It could have been another busy day at Moscow's Sheremetyevo International Airport, if not for the number of large suitcases and pet dogs. These passengers were not just going on vacation.
Tickets to cities like Baku, Azerbaijan, and Istanbul, Turkey, were sold out. Everyone had a reason to leave: One young woman said she didn't want to be trapped inside the country; a young man said he feared being conscripted to fight in Russia's invasion of Ukraine. “I hate this war,” he said.
Yulia, a Ukrainian citizen who had lived in St. Petersburg for more than 10 years, was afraid she wouldn't be able to see her family in Ukraine if she didn't get out.
“I thought that I would be [there] until the end in Russia, because everything was good,” she said. “But everything changed in one day. Nobody could believe that something like that could happen.”
No one wanted to give their full name, in the hope that they would be able to return home to Russia at some point.
After Moscow invaded Ukraine and was hit with harsh new sanctions, many Russians began leaving the country. The numbers have only grown as the government has cracked down on any and all criticism. Internet searches for “leave Russia” have more than tripled, and popular sites are running news stories with headlines like “Where to move from Russia, how to bring a pet abroad and what to consider when relocating.” On Monday, the economy minister of the tiny neighbouring country of Georgia said between 20,000 and 25,000 Russians had arrived in recent days.
Although there are few statistics about how many are fleeing, and much of Europe is closed to flights from Russia, Turkish Airlines has begun flying three times a day from St. Petersburg to Istanbul, rather than two. Russia’s national carrier Aeroflot has moved its flights to Turkey on to bigger planes to accommodate hundreds more passengers, and the number of flights to the Armenian capital of Yerevan is also reportedly up.
“I just couldn’t breathe the air in Moscow, where people keep on talking about their plans, watching films, discussing art and going to exhibits and debuts while people are killing and being killed in Ukraine,” well-known film critic Anton Dolin wrote in a post on Sunday announcing he had left Russia. “Every minute of such an existence confirms the obvious, that you are an accomplice.”
Expats have been trying to leave Russia as well. The team of Ukrainian president Volodymyr Zelenskyy claimed last week that Moscow was planning to implement martial law, which would mean Russia could close its borders, draft people into the military and “intern” the citizens of hostile governments.
The Kremlin has denied this claim, but few have been calmed. While foreigners have been expelled from Russia for minor infractions or posing a “threat,” as correspondents for the BBC and de Volkskrant were last year, this was the first time there was a risk they would be locked in.
As Russian troops shell and occupy Ukrainian cities, the Russian government has launched a final attack on free speech. Calling the violence in Ukraine an “invasion” or “war” has been banned. That was why Russian publication Novaya Gazeta, whose editor was awarded the Nobel peace prize in October, was forced to delete its articles about it. Liberal radio station Echo of Moscow was taken off the air in the middle of a broadcast. At least 150 journalists have left Russia since the start of the war in Ukraine.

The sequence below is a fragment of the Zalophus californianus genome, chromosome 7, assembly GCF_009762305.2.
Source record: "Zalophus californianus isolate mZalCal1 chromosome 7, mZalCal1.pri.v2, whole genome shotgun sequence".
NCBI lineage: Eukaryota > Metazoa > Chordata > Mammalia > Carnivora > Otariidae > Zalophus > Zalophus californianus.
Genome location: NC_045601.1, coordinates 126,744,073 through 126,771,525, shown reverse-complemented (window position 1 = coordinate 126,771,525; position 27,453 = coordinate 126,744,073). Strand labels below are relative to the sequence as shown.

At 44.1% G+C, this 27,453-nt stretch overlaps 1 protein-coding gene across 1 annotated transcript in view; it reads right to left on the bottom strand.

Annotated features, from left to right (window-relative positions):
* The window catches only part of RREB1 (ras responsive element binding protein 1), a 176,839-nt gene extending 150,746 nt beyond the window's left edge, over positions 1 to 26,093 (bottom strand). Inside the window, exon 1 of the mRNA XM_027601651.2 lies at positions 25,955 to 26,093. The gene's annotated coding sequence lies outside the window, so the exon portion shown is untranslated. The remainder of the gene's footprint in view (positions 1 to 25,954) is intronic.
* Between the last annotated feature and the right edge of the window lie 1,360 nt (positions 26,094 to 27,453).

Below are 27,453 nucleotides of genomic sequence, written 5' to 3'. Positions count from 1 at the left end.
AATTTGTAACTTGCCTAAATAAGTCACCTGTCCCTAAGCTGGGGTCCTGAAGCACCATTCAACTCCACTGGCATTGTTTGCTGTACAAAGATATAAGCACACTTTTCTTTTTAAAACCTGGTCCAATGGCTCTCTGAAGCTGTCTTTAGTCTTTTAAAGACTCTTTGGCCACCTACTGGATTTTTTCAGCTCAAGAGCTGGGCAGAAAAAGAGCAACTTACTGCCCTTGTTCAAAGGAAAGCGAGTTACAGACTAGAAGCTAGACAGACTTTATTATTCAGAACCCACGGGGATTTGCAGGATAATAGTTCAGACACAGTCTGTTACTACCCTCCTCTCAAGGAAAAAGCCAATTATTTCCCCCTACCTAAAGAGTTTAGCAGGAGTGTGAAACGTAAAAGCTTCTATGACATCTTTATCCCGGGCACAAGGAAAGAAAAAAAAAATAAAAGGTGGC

After the website of the independent TV Rain or Dozhd TV, which has been forced to broadcast only online since 2014, was blocked last week, many of its journalists fled the country. The authorities accused it of calling for extremism and violence, possible grounds for criminal charges, and editor Tikhon Dzyadko said several staff members have received threats.
“I want to go home. At the same time I understand now it's dangerous to be in Russia as a journalist,” said a TV Rain correspondent who has fled. VICE World News has chosen not to identify them. “It’s not possible to work, and it’s not clear when this will change.”
While activists have been jailed and media outlets have been shut down before in Russia, the crackdown on freedoms has been unfolding at an unprecedented speed and extent since the incursion into Ukraine.
On Friday, Vladimir Putin signed legislation that makes spreading “false information” about the Russian operation in Ukraine punishable by up to 15 years in prison. The BBC said this would “criminalise the process of independent journalism” and suspended the work of all of its staff in Russia. Several other foreign media followed suit.
The Kremlin’s goal is to completely destroy independent journalism, said the TV Rain correspondent who left Russia.
“There is one party policy, one version of events by the authorities, and that’s the only one that can be right,” she said. “What's going on now is Orwellian, it's surreal, they’re really saying 'war is peace.’”
But there is no real anti-war movement, and no major public outcry against the crackdown. Those leaving are in a minority. About two-thirds of Russians support the “special operation” in Ukraine, according to recent surveys. As VICE World News spoke with people on the streets of Moscow, most conceived of the invasion as state television presents it: A defensive campaign to protect Russian speakers against “Nazi” forces. Even those against the war didn't believe there was anything they could do to help end it.
“A lot of people think that people here are brainwashed by propaganda and the news,” said an IT worker who was arrested protesting the war. “They want to be brainwashed. It’s easier that way.”
“For now Vladimir [Putin] has not destroyed Ukraine, which is holding on and fighting back,” wrote Ilya Barabanov of the BBC's Russian service, who went to cover the events in Ukraine and now can't return. But, Barabanov wrote, “He has destroyed the Russia we once lived in. And none of us have the slightest idea what land we will come back to.”